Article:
We now know from the Senate inquiry that the expected savings from the change to lineal descendants will be around $1 million a year. You have to ask yourself if a saving of $1 million is, or could be, worth all the extra compliance, red tape costs and confusion that are associated with yet another change in this measure. The government talks constantly of motherhood statements like ‘the need to cut red tape’. But obviously they do not really believe in it because if they did they would not be putting this measure forward in this form. The compliance burden, as heard by the Senate inquiry, will, of course, only see money flow into the pockets of advisers and professionals such as accountants and lawyers. You have to ask: what is the point then of this legislation if it will be almost revenue neutral but will punish some families for no broader public benefit? The old saying about Labor’s commitment to cutting red tape, I think, has to be seen in the light of not listening to what they say but looking at what they do, which is a very different story.

The evidence provided by Treasury to the Senate Standing Committee on Economics indicates that the compliance costs will likely outweigh the relatively paltry revenue savings. The Senate inquiry received seven submissions from leading industry groups and experienced practitioners—not from those ideologically bent on dismantling and punishing certain families—and each expressed their condemnation for these changes. Yet, unfortunately, but I think rather predictably, the government members on the committee used the report to support the bill. Despite all submissions opposing the change, the Labor senators’ ideological objection to family trusts was front and centre in their approach to the report. I do find it quite disappointing that the government members of the Senate economics committee have chosen to simply ignore all the evidence presented to the inquiry, to support their original position and to waste taxpayers’ money in the process.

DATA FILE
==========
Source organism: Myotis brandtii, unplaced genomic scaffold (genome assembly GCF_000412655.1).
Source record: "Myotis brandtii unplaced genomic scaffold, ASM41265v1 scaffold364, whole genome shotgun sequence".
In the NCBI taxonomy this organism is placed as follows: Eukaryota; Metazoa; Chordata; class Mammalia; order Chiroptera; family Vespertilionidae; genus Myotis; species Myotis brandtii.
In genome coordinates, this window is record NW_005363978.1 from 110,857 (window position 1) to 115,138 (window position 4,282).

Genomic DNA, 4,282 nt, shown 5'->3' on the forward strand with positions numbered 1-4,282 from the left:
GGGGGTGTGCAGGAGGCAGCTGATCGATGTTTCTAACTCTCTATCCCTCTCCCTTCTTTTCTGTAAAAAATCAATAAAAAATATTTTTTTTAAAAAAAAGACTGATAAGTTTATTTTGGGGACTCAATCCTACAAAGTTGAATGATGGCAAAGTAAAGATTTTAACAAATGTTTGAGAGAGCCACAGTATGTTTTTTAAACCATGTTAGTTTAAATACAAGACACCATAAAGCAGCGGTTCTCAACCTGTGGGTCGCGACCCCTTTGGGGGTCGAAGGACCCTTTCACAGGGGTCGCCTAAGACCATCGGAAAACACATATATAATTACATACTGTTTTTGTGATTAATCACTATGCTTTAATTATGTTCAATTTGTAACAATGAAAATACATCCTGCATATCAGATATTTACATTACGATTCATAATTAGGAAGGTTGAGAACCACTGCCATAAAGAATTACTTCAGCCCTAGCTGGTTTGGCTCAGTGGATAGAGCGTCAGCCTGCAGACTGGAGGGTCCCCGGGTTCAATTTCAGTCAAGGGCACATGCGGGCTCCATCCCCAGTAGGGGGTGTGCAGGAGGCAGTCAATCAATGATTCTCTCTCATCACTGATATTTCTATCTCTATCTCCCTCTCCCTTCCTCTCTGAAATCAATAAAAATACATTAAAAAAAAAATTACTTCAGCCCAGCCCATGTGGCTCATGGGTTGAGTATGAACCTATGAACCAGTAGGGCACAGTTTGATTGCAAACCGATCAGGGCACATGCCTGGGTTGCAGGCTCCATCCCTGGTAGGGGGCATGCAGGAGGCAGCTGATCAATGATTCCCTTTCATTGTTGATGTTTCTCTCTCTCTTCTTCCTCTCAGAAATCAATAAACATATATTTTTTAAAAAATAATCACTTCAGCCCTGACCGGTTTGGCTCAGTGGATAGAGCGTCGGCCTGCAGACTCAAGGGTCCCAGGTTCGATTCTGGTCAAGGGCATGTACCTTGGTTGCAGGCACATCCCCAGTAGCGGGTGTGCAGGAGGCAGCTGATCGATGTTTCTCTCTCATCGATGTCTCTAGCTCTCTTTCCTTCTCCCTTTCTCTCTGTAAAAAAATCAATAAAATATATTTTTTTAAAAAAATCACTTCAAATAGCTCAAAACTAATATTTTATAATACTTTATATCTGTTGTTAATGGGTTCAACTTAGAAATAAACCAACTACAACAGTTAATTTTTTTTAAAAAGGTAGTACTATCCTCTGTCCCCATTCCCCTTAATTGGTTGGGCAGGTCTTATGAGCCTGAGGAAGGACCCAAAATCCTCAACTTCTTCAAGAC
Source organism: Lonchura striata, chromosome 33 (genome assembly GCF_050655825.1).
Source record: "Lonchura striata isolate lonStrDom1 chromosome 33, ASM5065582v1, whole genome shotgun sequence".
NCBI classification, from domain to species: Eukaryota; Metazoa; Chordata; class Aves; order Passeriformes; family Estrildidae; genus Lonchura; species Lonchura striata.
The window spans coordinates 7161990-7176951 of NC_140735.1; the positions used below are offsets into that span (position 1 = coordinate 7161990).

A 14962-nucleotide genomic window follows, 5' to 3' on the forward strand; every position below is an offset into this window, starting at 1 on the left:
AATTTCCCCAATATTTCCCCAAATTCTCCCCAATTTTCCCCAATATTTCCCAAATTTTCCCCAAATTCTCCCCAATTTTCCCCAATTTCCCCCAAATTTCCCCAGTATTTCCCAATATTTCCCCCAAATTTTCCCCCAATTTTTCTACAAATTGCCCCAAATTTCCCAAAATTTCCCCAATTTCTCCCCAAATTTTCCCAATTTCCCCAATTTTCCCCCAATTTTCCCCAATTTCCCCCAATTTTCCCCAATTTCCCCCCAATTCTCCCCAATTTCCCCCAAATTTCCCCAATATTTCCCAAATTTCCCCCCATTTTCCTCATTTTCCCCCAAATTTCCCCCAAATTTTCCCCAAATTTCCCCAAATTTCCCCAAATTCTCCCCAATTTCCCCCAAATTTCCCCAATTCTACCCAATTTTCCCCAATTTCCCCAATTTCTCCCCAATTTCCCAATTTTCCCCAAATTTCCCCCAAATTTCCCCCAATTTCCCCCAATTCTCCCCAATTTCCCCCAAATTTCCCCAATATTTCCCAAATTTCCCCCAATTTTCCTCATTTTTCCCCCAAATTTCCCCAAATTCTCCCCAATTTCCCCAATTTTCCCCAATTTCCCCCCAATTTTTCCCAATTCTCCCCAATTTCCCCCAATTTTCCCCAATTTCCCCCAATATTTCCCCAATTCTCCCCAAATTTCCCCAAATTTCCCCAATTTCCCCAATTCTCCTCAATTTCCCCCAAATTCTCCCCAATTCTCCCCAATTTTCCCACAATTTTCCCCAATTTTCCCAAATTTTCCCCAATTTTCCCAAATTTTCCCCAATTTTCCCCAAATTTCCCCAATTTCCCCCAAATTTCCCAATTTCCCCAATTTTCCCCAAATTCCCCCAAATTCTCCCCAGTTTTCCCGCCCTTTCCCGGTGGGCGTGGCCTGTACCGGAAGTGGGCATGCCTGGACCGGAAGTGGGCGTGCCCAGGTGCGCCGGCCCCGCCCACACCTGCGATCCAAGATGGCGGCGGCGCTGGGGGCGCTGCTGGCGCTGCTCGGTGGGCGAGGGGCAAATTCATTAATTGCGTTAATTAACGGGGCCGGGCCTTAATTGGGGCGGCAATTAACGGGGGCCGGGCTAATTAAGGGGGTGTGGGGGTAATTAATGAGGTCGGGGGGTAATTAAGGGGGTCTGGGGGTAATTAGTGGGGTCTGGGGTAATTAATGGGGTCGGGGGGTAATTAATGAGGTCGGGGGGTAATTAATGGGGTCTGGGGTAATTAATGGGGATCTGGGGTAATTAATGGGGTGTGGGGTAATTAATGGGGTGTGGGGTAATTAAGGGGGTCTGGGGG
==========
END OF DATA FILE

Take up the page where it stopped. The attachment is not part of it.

There is the clear hypocrisy here of the government claiming that this schedule is being proposed as a revenue-saving measure—there is no tax loophole here—and then spending taxpayers’ funds on a Senate inquiry only to ignore all the evidence presented and just rubber-stamp government policy. I do not think it does those senators credit, either as an intellectual or as a practical exercise. If the government members are so concerned with taxpayers’ money being wasted, one has to ask why they deliberately ignore all the evidence presented to the Senate inquiry and continue to push ahead with this proposal even though it should be condemned as a useless piece of sophistry and an unacceptable burden of increased red tape.

As I have said, we do support schedules 1 and 3 of this bill and we do support an ongoing program of sensible tax reform that clarifies the law and reduces the compliance burden. We will, however, be moving an amendment to excise schedule 2 from the bill so that the rest of the non-controversial elements can be passed quickly. I do hope that the crossbench senators will agree that families are more diverse than just children and grandchildren. Families come in many shapes, forms and configurations and I certainly hope that the crossbench senators will support what I submit to the Senate as a very sensible and defensible coalition amendment.